Zac Efron, get your agent on the phone. He just can’t seem to catch you a break or at least find some consistency.
After proving himself to be the absolute least annoying thing to come from the blasé and repetitive High School Musical trilogy, Efron seems to be having a rough time finding his footing. While the teen female demographic only wants to hear him sing or see him strut around with his shirt off, the rest of us don’t mind him at all in anything else. While his new venture may seem to think that dumber is better, he’s the only thing watchable in Charlie St. Cloud.
When he was cast as the teenage version of Matthew Perry in 17 Again, he was up for the high school shenanigans and proved a good pairing to costar Thomas Lennon. Returning to work with 17 Again director Burr Steers, even the trailers can’t prepare you for the startling revelations of idiocy that abound here. Working with such an incohesive and moronic script that meanders from wearing its heart on its sleeve to bashing the audience over the head to make them cry, it’s not surprising that the script comes from two writers with very different oeuvres.
First you have screenwriter Craig Pearce who has only the classics Moulin Rouge!, Romeo + Juliet, and Strictly Ballroom on his resumé. Next you have the weeping willow department of cowriter Lewis Colick who’s brought us such offerings as Ladder 49, October Sky, Ghosts of Mississippi, and The Dirt Bike Kid. It almost makes you wonder if Pearce’s original screenplay wasn’t sappy enough to fit the British Columbian filming locations and the studio brought in Colick to “flesh out” the heartache of Ben Sherwood’s novel, The Death and Life of Charlie St. Cloud, to make the wombs in the room throb as the genre demands.
Charlie St. Cloud (Efron) certainly has everything going for him. He’s just been handed a Stanford scholarship and while fresh out of high school he still finds time to be father figure to his younger brother Sam (Charlie Tahan) while their single mother (Kim Basinger) is off working double shifts and is one of the best yachters in the region. But all that goes sour when Charlie tries to sneak out to a kegger and gets caught by Sam who demands to be driven to a friend’s house to watch the end of a Boston Red Sox game. On this fateful journey the two are in a traffic accident and Charlie winds up being brought back to life by paramedic Florio Ferrente (Ray Liotta).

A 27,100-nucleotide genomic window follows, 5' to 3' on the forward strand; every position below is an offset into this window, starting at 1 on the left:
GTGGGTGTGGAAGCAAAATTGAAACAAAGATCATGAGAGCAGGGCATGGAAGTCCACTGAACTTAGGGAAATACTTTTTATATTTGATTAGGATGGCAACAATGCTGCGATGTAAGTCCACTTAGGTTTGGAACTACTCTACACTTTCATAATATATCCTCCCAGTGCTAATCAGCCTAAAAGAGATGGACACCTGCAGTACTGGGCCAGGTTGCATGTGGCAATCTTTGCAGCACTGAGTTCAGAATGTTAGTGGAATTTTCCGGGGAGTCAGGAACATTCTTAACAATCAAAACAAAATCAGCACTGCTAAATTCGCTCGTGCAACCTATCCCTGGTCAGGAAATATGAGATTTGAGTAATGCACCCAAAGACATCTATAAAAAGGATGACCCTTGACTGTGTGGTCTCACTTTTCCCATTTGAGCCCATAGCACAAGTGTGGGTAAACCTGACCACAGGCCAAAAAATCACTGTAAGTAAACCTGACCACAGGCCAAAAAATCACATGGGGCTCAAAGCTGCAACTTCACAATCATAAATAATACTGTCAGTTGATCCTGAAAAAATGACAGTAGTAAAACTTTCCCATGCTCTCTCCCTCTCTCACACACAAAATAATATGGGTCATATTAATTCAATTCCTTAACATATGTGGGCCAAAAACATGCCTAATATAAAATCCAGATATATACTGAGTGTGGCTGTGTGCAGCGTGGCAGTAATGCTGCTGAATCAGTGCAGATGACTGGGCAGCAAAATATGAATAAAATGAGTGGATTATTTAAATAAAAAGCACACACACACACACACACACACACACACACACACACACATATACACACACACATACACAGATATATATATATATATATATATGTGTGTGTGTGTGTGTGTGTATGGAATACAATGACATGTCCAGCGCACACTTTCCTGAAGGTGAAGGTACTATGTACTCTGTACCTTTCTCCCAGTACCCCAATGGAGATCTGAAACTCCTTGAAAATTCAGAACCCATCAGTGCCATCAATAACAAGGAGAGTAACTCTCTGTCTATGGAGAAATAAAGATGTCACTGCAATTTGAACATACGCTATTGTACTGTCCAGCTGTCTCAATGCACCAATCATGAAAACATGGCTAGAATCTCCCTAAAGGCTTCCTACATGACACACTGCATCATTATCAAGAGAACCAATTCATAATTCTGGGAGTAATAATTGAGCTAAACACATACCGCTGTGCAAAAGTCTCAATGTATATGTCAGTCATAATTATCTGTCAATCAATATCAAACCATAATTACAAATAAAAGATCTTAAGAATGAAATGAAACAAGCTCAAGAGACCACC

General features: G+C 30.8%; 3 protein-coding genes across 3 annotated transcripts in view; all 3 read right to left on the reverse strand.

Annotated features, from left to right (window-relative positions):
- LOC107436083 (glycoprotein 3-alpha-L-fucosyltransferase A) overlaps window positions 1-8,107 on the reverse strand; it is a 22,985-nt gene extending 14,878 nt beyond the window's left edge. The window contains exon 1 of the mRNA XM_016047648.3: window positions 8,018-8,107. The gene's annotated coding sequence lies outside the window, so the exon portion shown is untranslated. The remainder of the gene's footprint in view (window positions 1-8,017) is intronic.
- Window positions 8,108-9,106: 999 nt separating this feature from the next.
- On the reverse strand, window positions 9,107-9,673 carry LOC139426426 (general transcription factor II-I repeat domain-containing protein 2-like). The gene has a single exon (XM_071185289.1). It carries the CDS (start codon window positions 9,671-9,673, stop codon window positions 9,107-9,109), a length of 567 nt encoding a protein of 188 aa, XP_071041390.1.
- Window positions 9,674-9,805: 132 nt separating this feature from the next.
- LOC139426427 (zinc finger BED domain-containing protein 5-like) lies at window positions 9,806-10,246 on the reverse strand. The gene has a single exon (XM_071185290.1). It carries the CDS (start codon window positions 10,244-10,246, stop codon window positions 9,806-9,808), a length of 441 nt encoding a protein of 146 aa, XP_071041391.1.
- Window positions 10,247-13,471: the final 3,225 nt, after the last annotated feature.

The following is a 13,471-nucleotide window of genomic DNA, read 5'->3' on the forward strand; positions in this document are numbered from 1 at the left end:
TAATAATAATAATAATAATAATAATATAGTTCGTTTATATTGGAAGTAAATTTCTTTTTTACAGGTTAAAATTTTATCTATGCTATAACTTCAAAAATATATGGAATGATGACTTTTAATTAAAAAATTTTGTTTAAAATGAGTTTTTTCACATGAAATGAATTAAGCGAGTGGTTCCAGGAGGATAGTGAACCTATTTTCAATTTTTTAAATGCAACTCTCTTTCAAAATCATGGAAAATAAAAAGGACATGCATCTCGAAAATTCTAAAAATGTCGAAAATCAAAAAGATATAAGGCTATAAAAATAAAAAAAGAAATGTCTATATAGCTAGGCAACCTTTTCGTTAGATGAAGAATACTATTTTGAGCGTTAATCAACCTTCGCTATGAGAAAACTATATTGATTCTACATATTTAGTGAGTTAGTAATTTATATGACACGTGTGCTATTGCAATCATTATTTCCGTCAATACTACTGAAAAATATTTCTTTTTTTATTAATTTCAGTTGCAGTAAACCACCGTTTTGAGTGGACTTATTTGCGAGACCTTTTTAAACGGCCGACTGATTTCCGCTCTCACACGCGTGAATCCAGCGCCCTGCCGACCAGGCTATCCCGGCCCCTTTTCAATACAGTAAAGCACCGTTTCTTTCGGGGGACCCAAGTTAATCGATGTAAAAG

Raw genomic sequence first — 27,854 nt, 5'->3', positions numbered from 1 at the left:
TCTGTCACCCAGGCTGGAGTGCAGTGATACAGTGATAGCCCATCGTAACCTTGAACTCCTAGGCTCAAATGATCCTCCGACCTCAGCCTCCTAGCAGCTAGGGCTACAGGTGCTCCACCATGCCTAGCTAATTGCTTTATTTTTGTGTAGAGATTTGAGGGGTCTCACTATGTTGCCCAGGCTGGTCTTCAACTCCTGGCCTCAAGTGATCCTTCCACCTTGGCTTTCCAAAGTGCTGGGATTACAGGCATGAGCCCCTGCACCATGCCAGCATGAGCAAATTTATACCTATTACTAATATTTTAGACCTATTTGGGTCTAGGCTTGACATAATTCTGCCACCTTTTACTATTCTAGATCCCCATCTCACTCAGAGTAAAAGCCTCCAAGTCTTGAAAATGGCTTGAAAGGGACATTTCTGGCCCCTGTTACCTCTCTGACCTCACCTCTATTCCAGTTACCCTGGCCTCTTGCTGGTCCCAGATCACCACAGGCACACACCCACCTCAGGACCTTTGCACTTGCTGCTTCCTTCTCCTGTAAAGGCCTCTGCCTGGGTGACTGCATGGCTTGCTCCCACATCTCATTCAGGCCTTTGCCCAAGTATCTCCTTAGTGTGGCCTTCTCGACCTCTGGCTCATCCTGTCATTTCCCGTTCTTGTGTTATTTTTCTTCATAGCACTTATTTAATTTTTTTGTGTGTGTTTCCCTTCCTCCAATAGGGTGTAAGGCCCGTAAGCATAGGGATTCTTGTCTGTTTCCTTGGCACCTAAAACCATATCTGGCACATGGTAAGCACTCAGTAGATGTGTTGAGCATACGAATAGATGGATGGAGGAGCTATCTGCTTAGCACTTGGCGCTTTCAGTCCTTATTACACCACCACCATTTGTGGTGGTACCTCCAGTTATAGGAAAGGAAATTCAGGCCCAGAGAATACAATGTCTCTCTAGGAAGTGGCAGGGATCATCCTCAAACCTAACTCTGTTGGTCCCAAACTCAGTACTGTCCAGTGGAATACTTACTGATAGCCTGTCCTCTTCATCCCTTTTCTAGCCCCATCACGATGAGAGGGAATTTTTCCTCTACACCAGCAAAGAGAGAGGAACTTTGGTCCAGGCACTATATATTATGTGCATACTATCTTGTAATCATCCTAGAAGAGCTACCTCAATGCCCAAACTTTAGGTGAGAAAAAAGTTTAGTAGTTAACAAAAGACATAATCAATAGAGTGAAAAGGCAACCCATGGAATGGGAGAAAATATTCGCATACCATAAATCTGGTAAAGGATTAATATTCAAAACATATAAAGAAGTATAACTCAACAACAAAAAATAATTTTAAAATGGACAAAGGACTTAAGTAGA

Five years later we find Charlie working as a groundskeeper at the cemetery where his brother is buried but the film makes no secret that he sees dead people. In case you’re female and not crying yet, Charlie made a promise to Sam, you see – every night at sunset Charlie meets with Sam to play catch for one hour before sundown. But wouldn’t ya just know it, Charlie has “met cute” a girl he was oblivious to in high school named Tess (Amanda Crew) who is an up and coming sailor herself and is being coached by the inexplicably named Tink Weatherbee (Donal Logue) to sail around the world. But Tess sails into the eye of a storm one night against Tink’s better judgment and winds up with a bump on her head atop her father’s headstone in Charlie’s cemetery.
Charlie takes her to his domicile and cleans her up, then forces her to come back for dinner, conveniently after sundown, of course. After getting to know one another enough over a drink or two they play a game of hide and seek in the foggy cemetery (because that’s sexy, ya know) and have one of the longest kissing scenes all for the sake of alluding to sex but still maintaining the almighty PG-13 for ultimate box office receipts.
The next morning Charlie goes into town for coffee and runs into Old Man Ferrente who shows up just to explain to Charlie that he was brought back to life that fateful night for a reason. And if you can’t figure out why Tess’s dog ignores her and what Ferrente is talking about with Charlie, then my condolences.
Everything is played to Lifetime Channel and Hallmark sentiment heights yet somehow Efron manages to stand his ground and never plays his character too overwrought. Director Steers however seems to be more interested in the landscape and there’s at least ten minutes worth of nature footage that could easily have been excised. While it may not have helped the film as a whole, at least it would have help the proceedings move along at a quicker quip. If you’ve ever wondered what it would be like if someone were to combine The Sixth Sense, Ghost Town, Field of Dreams, Ghost, and White Squall with a dash of Dean Koontz’ Odd Thomas novels and a side order of Lost then Charlie St. Cloud just might be your cup of tea.
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